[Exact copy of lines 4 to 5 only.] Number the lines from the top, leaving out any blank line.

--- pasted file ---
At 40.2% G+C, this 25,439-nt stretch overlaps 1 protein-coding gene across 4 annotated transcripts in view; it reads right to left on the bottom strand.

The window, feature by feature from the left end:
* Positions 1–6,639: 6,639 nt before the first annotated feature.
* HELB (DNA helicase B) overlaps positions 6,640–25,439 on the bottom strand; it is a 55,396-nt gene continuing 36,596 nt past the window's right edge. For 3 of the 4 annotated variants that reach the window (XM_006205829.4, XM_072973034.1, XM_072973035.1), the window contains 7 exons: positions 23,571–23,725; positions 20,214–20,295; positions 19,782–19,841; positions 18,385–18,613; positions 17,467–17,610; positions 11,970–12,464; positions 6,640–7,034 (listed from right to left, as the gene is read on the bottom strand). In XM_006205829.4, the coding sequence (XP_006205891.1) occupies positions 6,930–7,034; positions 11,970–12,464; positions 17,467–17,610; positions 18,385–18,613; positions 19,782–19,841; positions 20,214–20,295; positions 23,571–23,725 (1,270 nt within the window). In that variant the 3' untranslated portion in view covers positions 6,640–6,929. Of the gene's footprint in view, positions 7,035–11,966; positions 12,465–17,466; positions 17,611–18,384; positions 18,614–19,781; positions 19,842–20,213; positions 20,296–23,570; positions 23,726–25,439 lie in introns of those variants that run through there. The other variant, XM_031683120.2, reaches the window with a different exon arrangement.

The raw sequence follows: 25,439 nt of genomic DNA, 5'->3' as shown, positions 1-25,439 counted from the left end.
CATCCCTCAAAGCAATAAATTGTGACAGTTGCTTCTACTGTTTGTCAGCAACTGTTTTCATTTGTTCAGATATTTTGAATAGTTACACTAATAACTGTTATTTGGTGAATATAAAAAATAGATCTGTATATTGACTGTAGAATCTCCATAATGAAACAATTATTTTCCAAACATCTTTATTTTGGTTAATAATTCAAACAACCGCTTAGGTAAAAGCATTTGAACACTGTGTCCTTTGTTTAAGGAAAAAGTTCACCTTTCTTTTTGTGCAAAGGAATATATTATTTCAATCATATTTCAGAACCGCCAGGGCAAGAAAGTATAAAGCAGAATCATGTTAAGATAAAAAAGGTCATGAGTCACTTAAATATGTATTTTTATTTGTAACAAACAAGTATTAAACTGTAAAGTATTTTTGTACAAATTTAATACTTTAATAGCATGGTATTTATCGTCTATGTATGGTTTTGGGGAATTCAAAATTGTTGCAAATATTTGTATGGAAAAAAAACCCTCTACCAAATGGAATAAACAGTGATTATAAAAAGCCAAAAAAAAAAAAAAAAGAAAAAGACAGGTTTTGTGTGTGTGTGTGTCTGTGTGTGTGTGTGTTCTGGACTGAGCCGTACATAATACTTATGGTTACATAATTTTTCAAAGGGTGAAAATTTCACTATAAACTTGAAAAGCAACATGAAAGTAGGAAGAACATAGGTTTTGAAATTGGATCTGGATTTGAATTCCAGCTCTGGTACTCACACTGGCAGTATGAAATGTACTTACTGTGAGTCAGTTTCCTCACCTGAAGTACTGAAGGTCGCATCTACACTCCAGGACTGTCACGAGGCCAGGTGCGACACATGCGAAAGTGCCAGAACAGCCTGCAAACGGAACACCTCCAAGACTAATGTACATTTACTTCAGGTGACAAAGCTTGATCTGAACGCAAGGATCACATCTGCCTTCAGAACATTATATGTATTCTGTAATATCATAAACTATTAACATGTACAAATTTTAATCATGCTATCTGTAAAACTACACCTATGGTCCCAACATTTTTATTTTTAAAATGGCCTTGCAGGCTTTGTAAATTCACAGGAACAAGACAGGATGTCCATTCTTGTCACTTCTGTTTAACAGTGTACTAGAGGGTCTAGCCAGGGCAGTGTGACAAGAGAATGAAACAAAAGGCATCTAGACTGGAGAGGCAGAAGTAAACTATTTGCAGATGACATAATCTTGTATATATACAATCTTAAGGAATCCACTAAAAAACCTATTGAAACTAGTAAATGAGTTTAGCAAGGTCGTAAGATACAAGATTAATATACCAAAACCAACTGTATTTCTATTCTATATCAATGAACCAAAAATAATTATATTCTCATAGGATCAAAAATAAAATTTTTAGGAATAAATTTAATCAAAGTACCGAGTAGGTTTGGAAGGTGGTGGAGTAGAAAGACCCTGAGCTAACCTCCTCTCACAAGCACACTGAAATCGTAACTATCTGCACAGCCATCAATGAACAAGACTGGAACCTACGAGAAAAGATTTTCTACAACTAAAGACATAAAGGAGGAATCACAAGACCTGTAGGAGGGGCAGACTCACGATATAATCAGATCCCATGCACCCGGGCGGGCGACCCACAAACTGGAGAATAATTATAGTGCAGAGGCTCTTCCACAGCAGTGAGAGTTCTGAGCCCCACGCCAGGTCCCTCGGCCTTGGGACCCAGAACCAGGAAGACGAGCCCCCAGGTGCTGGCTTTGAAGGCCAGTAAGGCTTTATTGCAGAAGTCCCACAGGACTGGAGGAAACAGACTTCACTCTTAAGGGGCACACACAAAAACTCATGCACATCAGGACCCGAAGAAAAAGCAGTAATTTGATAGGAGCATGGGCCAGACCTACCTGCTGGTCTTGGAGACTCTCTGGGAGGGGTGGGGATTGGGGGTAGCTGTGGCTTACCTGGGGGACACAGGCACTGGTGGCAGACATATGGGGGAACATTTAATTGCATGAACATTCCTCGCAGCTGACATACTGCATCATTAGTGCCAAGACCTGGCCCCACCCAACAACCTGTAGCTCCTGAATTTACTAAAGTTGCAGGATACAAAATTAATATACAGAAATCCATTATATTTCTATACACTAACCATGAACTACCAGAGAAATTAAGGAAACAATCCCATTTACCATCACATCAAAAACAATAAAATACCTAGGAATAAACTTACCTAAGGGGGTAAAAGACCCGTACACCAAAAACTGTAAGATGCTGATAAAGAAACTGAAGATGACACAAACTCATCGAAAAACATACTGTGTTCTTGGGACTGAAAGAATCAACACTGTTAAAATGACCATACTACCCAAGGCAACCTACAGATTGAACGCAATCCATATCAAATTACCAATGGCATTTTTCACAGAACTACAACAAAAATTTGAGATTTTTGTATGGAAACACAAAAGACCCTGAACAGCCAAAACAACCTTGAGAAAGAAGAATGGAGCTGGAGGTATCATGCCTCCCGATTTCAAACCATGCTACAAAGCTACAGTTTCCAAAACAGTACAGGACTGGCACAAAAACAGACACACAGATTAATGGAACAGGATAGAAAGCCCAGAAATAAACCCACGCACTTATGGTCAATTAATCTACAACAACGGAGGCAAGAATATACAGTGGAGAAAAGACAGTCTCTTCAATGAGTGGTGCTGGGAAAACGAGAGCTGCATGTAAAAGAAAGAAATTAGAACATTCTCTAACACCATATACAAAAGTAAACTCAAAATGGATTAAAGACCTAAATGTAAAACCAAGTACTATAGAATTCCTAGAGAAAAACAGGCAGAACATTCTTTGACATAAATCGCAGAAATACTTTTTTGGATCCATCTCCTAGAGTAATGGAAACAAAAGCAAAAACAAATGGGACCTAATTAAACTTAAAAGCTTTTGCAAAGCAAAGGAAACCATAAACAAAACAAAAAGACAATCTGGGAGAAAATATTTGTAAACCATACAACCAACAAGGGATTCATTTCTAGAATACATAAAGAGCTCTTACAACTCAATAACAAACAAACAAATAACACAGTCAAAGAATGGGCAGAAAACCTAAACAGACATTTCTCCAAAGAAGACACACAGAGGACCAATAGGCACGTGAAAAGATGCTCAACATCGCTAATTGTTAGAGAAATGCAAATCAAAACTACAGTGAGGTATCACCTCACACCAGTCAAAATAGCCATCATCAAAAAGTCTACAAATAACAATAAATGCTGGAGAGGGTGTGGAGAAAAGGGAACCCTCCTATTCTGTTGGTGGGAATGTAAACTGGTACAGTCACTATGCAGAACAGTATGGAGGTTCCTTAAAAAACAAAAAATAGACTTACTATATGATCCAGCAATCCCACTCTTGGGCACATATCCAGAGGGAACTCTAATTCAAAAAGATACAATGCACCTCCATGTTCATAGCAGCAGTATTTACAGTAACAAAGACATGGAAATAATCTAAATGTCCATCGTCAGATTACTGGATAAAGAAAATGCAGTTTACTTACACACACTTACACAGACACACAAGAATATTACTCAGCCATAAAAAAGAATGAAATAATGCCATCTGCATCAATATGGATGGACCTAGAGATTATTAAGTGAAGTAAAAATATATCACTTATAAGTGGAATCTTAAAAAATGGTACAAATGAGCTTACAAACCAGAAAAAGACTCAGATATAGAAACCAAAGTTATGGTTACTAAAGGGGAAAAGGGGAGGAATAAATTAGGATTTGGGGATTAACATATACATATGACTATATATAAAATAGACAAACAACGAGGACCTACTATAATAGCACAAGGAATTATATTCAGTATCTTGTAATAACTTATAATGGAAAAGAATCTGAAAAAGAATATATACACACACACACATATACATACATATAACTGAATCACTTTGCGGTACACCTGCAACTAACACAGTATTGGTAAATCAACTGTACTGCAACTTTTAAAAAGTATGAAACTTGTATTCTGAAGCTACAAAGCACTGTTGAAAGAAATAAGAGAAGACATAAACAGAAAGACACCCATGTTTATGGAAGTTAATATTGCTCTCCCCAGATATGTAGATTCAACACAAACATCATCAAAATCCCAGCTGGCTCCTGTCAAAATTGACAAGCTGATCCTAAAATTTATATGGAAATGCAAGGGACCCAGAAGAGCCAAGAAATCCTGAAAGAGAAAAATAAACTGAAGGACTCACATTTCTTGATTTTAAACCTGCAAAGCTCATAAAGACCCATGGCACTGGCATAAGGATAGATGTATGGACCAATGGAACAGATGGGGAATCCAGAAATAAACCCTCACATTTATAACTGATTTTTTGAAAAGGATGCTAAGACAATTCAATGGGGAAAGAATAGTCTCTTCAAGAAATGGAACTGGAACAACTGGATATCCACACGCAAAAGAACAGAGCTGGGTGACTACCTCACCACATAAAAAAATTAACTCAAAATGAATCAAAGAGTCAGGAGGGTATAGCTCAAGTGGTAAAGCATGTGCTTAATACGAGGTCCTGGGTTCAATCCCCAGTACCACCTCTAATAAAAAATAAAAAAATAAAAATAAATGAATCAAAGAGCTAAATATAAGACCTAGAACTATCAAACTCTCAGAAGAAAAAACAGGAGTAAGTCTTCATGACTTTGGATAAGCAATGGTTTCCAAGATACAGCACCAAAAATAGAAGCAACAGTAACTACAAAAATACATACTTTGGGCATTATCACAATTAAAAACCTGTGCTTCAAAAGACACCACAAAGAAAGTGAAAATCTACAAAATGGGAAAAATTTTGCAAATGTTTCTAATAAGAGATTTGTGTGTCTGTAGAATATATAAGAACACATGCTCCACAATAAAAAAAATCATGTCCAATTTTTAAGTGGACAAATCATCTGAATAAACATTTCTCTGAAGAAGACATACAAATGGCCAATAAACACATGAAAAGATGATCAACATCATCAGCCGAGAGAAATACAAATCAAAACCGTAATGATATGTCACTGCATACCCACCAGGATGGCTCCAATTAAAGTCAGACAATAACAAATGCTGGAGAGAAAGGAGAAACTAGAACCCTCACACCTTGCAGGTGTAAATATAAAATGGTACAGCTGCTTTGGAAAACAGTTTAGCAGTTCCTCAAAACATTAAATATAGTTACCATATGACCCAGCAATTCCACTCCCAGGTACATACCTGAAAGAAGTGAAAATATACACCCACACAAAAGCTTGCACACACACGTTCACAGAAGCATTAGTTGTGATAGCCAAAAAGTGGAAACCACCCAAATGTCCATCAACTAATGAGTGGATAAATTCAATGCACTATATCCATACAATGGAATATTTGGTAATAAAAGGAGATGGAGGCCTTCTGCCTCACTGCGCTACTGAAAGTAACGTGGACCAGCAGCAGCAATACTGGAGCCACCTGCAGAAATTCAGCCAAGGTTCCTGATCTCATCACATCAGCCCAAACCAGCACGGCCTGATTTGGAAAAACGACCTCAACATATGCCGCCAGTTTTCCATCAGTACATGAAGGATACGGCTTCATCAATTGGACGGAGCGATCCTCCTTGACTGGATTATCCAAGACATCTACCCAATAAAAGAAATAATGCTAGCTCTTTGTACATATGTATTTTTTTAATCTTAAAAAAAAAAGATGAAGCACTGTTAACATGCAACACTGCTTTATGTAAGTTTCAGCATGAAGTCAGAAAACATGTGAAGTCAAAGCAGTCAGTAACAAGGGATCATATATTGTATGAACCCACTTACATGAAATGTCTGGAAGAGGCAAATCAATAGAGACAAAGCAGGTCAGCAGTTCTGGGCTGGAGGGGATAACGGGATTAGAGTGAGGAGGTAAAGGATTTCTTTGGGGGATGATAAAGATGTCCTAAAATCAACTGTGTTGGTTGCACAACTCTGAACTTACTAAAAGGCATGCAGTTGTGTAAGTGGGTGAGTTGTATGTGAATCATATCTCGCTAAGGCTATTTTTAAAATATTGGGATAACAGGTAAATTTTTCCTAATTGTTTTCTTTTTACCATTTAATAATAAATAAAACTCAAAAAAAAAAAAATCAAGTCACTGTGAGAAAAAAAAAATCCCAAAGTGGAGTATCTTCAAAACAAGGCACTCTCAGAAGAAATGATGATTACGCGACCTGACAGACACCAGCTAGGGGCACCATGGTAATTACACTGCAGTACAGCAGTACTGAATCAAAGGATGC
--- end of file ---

* HELB (DNA helicase B) overlaps positions 6,640–25,439 on the bottom strand; it is a 55,396-nt gene continuing 36,596 nt past the window's right edge. For 3 of the 4 annotated variants that reach the window (XM_006205829.4, XM_072973034.1, XM_072973035.1), the window contains 7 exons: positions 23,571–23,725; positions 20,214–20,295; positions 19,782–19,841; positions 18,385–18,613; positions 17,467–17,610; positions 11,970–12,464; positions 6,640–7,034 (listed from right to left, as the gene is read on the bottom strand). In XM_006205829.4, the coding sequence (XP_006205891.1) occupies positions 6,930–7,034; positions 11,970–12,464; positions 17,467–17,610; positions 18,385–18,613; positions 19,782–19,841; positions 20,214–20,295; positions 23,571–23,725 (1,270 nt within the window). In that variant the 3' untranslated portion in view covers positions 6,640–6,929. Of the gene's footprint in view, positions 7,035–11,966; positions 12,465–17,466; positions 17,611–18,384; positions 18,614–19,781; positions 19,842–20,213; positions 20,296–23,570; positions 23,726–25,439 lie in introns of those variants that run through there. The other variant, XM_031683120.2, reaches the window with a different exon arrangement.

The raw sequence follows: 25,439 nt of genomic DNA, 5'->3' as shown, positions 1-25,439 counted from the left end.